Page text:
Dubbed as the “Homeowner’s Bill of Rights,” on July 11, 2012, California Governor Jerry Brown signed into law AB 278/SB 900 marking the first U.S. state to adopt into law the residential mortgage foreclosure reform principles outlined in the February 2012 National Mortgage Servicing Settlement with the nation’s top five mortgage servicers. The Homeowner’s Bill of Rights (“HBOR”) makes changes to nonjudicial foreclosure protocols for first lien residential mortgage loans. The law takes effect on January 1, 2013 and sunsets generally on January 1, 2018. HBOR will primarily impact the current practices of financial institutions, lenders, and other mortgage servicers regarding foreclosure proceedings as follows: (1) prohibits “dual tracking” non-judicial foreclosure with a pending loan modification; (2) prohibits the practice commonly referred to as “Robo-Signing” (3) creates a private right of action; and (4) makes attorney’s fees and costs available to the borrower.
The Scope Of The Homeowner’s Bill Of Rights: With certain exceptions, HBOR applies only to first lien mortgages or deeds of trust that are secured by owner-occupied residential real property containing no more than four dwelling units. Cal. Civ. Code § 2924.15. In addition, HBOR distinguishes between regulated /licensed lenders who conduct 175 or fewer residential foreclosures per year in California (Smaller Residential Mortgage Lenders) and other lenders (Larger Residential Mortgage Lenders) in that some parts of the law do not apply to Smaller Residential Mortgage Lenders. Cal. Civ. Code § 2924.18(b). A deed of trust in the mortgage industry is legal security relating to a property, and is used in place of a mortgage. In a deed of trust, the loan borrower is the trustor. The borrower/trustor transfers the subject property in a trust to an independent third party, which is the trustee. The trustee holds a conditional title on behalf of the lender or the promissory note holder, the beneficiary. The trustee is delegated with certain trustee powers under the deed of trust.
The Homeowner’s Bill Of Rights Prohibits Dual Tracking: The law’s prohibition on dual tracking a non judicial foreclosure with a loan modification or short sale is perhaps HBOR’s most significant component. Pursuant to HBOR, a mortgage servicer cannot commence foreclosure by recording a notice of default or notice of sale while a loan modification is pending or during short sale. If the mortgage servicer approves the borrower’s loan modification application, the mortgage servicer generally cannot record a notice of default, notice of sale, or proceed with a trustee’s sale so long as the borrower is in compliance with the terms of the written loan modification. Cal. Civ. Code § 2924.11. This approval must be honored by a subsequent mortgage servicer if the borrower’s loan is transferred or sold. Cal. Civ. Code § 2924.11(g). If a notice of default or notice of sale has been recorded or a trustee’s sale has been scheduled before the loan modification application was approved, the mortgage servicer must record a rescission of the notice of default or notice of sale, or cancel the pending trustee’s sale upon the approval of the loan modification application. Cal. Civ. Code § 2924.11(d). HBOR’s no-dual tracking provisions apply until January 1, 2018, and do not apply to Smaller Residential Mortgage Lenders.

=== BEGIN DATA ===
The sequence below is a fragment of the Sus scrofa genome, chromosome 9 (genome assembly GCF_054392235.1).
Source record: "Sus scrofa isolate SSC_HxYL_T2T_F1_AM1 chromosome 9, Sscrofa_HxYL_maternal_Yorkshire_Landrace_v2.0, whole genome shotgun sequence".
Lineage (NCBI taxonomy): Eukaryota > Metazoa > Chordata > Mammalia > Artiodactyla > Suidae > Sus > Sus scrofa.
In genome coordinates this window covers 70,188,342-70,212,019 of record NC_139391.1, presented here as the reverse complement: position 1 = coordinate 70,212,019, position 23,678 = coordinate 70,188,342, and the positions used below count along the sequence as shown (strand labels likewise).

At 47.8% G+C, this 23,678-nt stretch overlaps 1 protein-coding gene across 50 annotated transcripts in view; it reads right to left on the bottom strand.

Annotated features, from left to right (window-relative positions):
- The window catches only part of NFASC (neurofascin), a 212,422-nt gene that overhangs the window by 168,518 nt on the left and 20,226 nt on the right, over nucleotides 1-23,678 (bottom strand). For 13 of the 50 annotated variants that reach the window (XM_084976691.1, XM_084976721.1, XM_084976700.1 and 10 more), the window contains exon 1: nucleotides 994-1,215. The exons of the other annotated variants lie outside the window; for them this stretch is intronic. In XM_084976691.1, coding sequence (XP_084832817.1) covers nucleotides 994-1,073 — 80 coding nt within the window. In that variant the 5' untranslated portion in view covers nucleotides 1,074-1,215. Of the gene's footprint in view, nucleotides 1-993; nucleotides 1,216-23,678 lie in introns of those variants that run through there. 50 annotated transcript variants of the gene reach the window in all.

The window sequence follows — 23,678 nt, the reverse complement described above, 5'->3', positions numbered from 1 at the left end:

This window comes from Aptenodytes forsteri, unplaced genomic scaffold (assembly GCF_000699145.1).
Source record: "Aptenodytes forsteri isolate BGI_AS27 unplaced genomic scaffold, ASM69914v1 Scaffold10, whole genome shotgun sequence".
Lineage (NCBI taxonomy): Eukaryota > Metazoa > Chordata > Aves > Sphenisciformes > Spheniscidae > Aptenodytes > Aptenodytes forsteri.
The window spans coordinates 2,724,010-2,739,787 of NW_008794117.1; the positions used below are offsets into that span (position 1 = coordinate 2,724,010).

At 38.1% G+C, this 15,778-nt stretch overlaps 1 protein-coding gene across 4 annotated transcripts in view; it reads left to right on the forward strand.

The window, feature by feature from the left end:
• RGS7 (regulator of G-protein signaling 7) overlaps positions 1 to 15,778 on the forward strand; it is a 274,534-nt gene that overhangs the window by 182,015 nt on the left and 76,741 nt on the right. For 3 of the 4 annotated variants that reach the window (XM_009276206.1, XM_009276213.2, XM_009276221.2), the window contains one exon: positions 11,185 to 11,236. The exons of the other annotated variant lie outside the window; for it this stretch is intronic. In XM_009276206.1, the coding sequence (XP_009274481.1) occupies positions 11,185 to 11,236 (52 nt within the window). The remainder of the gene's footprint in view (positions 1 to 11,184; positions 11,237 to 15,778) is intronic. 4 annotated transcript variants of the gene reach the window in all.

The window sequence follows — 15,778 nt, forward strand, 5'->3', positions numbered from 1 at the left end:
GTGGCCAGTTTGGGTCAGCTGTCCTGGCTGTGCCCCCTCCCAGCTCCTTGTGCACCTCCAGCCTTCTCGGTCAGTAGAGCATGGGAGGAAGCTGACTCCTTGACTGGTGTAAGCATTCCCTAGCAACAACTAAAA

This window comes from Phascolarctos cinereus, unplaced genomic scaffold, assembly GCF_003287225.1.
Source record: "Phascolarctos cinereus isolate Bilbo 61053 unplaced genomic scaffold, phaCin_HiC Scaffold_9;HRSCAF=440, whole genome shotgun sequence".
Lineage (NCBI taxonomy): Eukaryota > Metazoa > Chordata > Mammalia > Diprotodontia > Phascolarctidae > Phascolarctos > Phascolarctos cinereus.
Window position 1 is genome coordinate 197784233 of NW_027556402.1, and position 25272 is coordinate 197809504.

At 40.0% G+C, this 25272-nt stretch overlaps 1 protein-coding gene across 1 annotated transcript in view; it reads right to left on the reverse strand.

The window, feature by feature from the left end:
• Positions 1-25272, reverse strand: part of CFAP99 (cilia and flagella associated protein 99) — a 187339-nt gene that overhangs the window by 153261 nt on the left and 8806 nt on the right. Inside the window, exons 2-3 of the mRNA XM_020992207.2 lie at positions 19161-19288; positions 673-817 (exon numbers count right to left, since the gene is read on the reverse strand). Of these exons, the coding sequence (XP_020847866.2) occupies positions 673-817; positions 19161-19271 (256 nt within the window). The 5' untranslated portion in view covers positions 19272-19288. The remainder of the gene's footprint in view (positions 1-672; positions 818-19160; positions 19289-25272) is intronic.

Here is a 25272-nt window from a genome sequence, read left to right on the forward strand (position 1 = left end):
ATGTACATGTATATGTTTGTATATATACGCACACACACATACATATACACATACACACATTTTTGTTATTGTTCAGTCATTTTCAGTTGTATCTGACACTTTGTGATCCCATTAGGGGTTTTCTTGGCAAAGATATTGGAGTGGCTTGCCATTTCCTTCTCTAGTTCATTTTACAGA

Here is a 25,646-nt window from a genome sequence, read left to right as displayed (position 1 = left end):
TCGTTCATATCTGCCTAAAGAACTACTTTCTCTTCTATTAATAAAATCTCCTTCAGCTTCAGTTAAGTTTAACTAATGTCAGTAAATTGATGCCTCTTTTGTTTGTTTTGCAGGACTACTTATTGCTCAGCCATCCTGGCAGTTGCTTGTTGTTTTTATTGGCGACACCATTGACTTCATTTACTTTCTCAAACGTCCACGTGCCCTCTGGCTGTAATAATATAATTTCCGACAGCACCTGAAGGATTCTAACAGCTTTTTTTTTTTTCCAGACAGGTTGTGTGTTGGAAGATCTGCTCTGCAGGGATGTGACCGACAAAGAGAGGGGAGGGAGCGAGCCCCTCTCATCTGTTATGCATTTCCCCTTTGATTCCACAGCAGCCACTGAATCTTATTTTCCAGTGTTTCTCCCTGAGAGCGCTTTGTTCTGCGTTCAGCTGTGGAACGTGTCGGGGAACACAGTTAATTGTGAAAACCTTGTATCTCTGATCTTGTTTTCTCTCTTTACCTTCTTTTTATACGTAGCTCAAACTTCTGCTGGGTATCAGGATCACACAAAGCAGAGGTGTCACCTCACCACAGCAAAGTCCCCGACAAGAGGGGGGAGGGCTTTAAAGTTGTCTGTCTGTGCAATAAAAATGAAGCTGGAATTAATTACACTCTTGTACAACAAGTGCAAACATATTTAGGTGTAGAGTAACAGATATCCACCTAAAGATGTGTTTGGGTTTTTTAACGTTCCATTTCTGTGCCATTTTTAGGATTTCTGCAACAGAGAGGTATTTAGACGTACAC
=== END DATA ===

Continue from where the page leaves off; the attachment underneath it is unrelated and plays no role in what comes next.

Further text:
The Homeowner’s Bill Of Rights Prohibits “Robo-Signing:” In an apparent response to the practice commonly known as “robo-signing,” HBOR requires a mortgage servicer to review the foreclosure documents and ensure that the documents are accurate, complete, and supported by “competent and [reliable] evidence” concerning the borrower’s loan, loan status, and the mortgage servicer’s right to foreclose. Cal. Civ. Code § 2924.17(b). The law places the burden of compliance on the mortgage servicer.
The Homeowner’s Bill Of Rights Creates A Private Right Of Action For Borrowers To Seek Injunctive Relief Or Monetary Damages: If a trustee’s sale has not been recorded, a borrower may bring an action for injunctive relief to enjoin the mortgage servicer from proceeding with foreclosure until the mortgage servicer corrects a material violation of the law. Cal. Civ. Code § 2924.12. On the other hand, if a trustee’s sale has already occurred and the deed on sale has been recorded, a borrower may pursue an action for “actual economic damages.” If the court finds that the material violation was “intentional or reckless, or resulted from willful misconduct by a mortgage servicer,” the court may award damages to the borrower the greater of treble actual damages or $50,000 statutory damages. Cal. Civ. Code § 2924.12(b).
The Homeowner’s Bill Of Rights Makes Attorney’s Fees Available To The Borrower: HBOR authorizes the court to award the prevailing borrower reasonable attorneys’ fees and costs. Cal. Civ. Code § 2924.12(i). Given the discretionary nature of HBOR’s attorneys’ fee provision, it is unclear whether the court may also award attorneys’ fees and costs to a prevailing mortgage servicer. While the idea of reciprocity of attorneys’ fees is not unusual in California, the statutory provision mandating reciprocity applies only to contract provisions containing one-sided attorneys’ fee provisions, rather than to one-sided attorneys’ fee provision contained in a statute, such as HBOR.
The requirements imposed by HBOR are not insurmountable, but because HBOR imposes significant obligations and restrictions, financial institutions, lenders, and mortgage servicers must implement procedures to ensure compliance with the law. Loan servicing employees and individuals must be given proper training and the right tools in their daily activities for evaluating loans and dealing with borrowers. Finally, it remains to be seen whether any of the provisions of HBOR may be challenged on preemption grounds under the National Bank Act.